Hens in the 'hood

GARDENS: More and more people are doing it, but is keeping hens all it’s cracked up to be – or should we cry fowl?, asks JANE…

GARDENS:More and more people are doing it, but is keeping hens all it's cracked up to be – or should we cry fowl?, asks JANE POWERS

THERE’S A FEATHERED tide sweeping across the back gardens of this island. Hens, hens, hens. Everyone wants hens. The lure of fresh eggs is strong, as is the comic charm of fussy fowl clucking and bowing, and scratching the dirt. But what is it really like to have hens? Well, as a hen-keeper of some eight years standing, I can tell you it is rather like the curate’s egg: good in parts.

The clucking and bowing are all great fun, as are the various other exaggerated posturings of my poultry companions. There is no doubt that my life is richer now: after careful observation I have learned to talk chicken-ese, and can easily distinguish between the conversational “Buuuuurb? Buuuuurb?” of contentment, the post-egg “bwock-bwock-bwock-bwock”, and the shrill “Waaaaak!” that signifies danger (usually of the imagined sky-is-falling-down variety).

The garden benefits in certain ways too, as our hens are keen on vine weevils, small snails and other creepy-crawlies. Alas, they shun slugs (and have a special high-pitched cry of disgust – “Bu-wheeep!” – when offered such culinary insults). Their bedding and its attendant manure is dynamite for the compost heap. They eat many of our leftovers: rice, pasta, potatoes, stale bread and bits of fruit and veg (the seeds from sweet peppers are a favourite). And their eggs are simply perfect.


But the damage can be considerable. Although we have a large town garden (around 35 metres long), it cannot tolerate more than three or four hens roaming its terrain. And even so, our vegetable beds are netted off, and all newly planted things must be protected from questing beaks and feet. Any area of dry soil is in great demand for dust-bathing.

I envy my fellow hen devotee Helen Dillon, who has arranged her Ranelagh garden in such a way that it incorporates a neat and stylish compound for her four chooks, pictured here.

For town poultry people, the urban fox is a constant worry, while for rural folk, the mink can be a fierce predator. A two-metre fence, topped with an electrified wire, will keep a flock safe – but this is not feasible in most gardens.

And then there is the matter that is not much spoken about, but which must be considered: old hens. Some will gently turn up their toes and die, but others will need to be sent to the great coop in the sky, especially if they suffer a disorder such as a chronically prolapsed oviduct.

If you can’t kill the hen yourself, or if you don’t know someone who can do the job skilfully, then a visit to the vet is required – which is stressful to the bird (and is not cheap).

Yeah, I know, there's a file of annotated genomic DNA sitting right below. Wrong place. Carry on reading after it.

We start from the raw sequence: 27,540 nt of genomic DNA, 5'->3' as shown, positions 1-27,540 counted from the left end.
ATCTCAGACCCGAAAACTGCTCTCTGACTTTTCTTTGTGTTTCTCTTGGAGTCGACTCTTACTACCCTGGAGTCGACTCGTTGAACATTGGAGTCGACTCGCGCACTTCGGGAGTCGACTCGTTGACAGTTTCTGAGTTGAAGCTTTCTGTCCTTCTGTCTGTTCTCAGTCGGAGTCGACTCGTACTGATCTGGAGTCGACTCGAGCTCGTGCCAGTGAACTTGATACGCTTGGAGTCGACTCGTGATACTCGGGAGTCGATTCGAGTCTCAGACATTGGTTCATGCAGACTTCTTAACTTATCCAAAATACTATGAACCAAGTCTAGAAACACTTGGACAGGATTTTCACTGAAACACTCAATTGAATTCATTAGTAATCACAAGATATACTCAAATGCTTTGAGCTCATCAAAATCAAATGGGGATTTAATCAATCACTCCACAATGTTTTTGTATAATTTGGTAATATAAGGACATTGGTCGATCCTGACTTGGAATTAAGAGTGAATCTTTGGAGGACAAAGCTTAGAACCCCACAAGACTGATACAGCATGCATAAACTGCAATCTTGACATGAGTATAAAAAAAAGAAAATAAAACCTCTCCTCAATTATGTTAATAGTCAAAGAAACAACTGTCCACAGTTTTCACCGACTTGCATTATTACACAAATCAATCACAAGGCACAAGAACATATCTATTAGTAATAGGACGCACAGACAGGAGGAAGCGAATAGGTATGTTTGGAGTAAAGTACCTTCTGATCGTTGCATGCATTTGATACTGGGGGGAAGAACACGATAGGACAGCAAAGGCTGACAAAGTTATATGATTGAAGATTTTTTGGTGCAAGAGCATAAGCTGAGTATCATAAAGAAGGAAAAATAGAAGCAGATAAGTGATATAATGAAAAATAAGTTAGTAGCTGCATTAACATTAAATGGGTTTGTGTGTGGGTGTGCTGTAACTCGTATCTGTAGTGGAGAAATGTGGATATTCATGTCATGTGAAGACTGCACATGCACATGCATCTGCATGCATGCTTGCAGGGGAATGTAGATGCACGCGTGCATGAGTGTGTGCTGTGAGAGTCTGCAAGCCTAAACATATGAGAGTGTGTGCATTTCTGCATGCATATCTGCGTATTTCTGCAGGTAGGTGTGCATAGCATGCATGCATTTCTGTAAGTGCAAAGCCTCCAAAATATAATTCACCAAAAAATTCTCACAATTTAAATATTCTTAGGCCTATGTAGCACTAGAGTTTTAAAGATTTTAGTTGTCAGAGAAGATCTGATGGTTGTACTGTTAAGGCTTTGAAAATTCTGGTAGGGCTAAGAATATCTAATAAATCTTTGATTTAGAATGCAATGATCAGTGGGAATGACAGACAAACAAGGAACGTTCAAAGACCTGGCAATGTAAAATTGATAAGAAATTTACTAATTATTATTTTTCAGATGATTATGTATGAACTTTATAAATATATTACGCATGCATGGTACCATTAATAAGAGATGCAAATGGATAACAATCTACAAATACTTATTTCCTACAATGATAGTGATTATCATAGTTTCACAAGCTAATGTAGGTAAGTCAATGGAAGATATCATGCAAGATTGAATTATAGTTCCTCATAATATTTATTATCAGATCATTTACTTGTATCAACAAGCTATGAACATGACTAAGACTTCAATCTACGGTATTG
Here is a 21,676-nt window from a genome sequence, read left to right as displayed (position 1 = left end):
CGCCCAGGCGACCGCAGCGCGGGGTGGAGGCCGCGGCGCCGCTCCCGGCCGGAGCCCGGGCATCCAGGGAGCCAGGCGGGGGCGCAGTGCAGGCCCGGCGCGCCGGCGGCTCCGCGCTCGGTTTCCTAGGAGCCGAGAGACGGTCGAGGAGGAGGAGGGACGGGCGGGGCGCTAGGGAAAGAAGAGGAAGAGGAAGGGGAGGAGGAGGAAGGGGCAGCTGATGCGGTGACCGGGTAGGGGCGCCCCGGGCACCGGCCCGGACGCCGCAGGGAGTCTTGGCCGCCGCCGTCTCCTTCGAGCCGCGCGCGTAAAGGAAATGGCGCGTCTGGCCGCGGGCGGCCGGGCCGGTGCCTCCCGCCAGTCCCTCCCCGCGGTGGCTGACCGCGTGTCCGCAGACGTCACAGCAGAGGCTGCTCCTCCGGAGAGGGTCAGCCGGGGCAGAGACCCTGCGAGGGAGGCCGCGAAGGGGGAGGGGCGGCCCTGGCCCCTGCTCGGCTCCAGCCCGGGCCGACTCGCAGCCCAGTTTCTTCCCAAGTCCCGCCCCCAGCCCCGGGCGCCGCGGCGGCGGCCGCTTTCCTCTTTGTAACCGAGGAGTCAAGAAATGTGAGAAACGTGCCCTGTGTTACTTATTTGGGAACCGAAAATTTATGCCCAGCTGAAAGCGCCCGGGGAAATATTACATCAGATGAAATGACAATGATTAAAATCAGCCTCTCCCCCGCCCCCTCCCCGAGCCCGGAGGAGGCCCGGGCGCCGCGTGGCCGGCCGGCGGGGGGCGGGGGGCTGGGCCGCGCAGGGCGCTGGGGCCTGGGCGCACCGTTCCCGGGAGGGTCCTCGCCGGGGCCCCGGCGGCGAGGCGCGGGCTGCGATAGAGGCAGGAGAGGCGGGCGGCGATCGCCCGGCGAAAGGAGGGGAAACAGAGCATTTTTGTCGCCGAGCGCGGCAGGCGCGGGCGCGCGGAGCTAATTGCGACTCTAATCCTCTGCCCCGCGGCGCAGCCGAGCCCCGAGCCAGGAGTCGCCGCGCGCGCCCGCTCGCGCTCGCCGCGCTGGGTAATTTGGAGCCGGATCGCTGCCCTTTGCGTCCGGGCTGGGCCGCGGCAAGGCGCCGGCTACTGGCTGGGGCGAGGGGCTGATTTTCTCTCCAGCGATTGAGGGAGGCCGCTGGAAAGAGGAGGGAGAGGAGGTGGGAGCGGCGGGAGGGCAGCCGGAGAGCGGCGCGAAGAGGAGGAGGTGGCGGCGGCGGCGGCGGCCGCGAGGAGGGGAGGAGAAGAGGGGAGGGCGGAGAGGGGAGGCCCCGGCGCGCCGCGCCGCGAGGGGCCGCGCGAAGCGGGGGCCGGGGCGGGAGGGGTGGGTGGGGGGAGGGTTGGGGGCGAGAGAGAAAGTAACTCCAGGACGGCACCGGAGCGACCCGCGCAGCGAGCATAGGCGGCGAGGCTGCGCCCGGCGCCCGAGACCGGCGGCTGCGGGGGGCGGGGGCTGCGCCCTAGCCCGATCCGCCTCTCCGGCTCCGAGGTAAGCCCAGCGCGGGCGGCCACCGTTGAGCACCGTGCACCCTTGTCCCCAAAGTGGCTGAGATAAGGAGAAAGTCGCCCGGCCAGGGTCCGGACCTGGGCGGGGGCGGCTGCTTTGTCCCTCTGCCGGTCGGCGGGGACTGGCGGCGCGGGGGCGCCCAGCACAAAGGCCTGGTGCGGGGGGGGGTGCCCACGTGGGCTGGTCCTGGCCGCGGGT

Still, to my mind, the pros outweigh the cons, especially at this time of year when the eggs are plentiful, and the springtime antics are constantly entertaining.


Hens eat many household scraps, but they need a balanced diet in order to be healthy and produce eggs with firm shells. Feed stores sell grain mixtures and layers’ pellets – a complete food made from grain, soya and oils. In cold weather, an evening snack of wheat keeps their crops full. Hens that are confined to a run must have their diet supplemented with oyster shell (which supplies calcium for eggs), grit and greens. Don’t forget that all hens need fresh water.


Clare Brennan’s three Rhode Island reds arrived at her Swords back garden three months ago. Henny, Penny and Jenny live in an Eglu, a hi-tech plastic hen house (“really easy to clean”) with a run, a surprise present from Clare’s husband, James. Or rather, they live in it some of the time, but they are also allowed free range. They enjoy their liberty hugely: “The minute they get out, they tear across the garden and flap their wings,” says Clare.

“They’re gorgeous, they’re lovely,” she continues, “but I pretty much want to get rid of them every week because they are ruining the garden.” On the other hand, “they’re fun and friendly: they all have different personalities. And I do love the eggs. They lay well, an egg a day each, which is too much for us to eat, so we are able to give them away. Instead of bringing a bunch of flowers to a dinner party, we can bring eggs.”

Clare hopes to cordon off some of the garden, so that her perennials and grass can recover, and so that everyone can live happily – including the dog, who has been subjected to a certain amount of bullying and bone-thievery from his new mates. jpowers@irishtimes.com

The Eglu is available from omlet.co.uk. Buyers in Ireland should phone or e-mail for delivery rates. Quality timber poultry housing by British company forshamcottagearks.com, available in Ireland from Grow Green Solutions: 053-9489546, growgreensolutions.com

Build your own movable hen coop with the help of US sustainability website motherearthnews.com (search for “mothers mini-coop” for instructions, and find the diagrams in the accompanying image gallery).

Hen date:Saturday, May 8th, 11am-5pm: Poultry and vegetable show at Larchill Arcadian Garden, Kilcock, Co Kildare. Poultry and poultry equipment; vegetable paraphernalia and tools; talks and demonstrations, 01-6287354, larchill.ie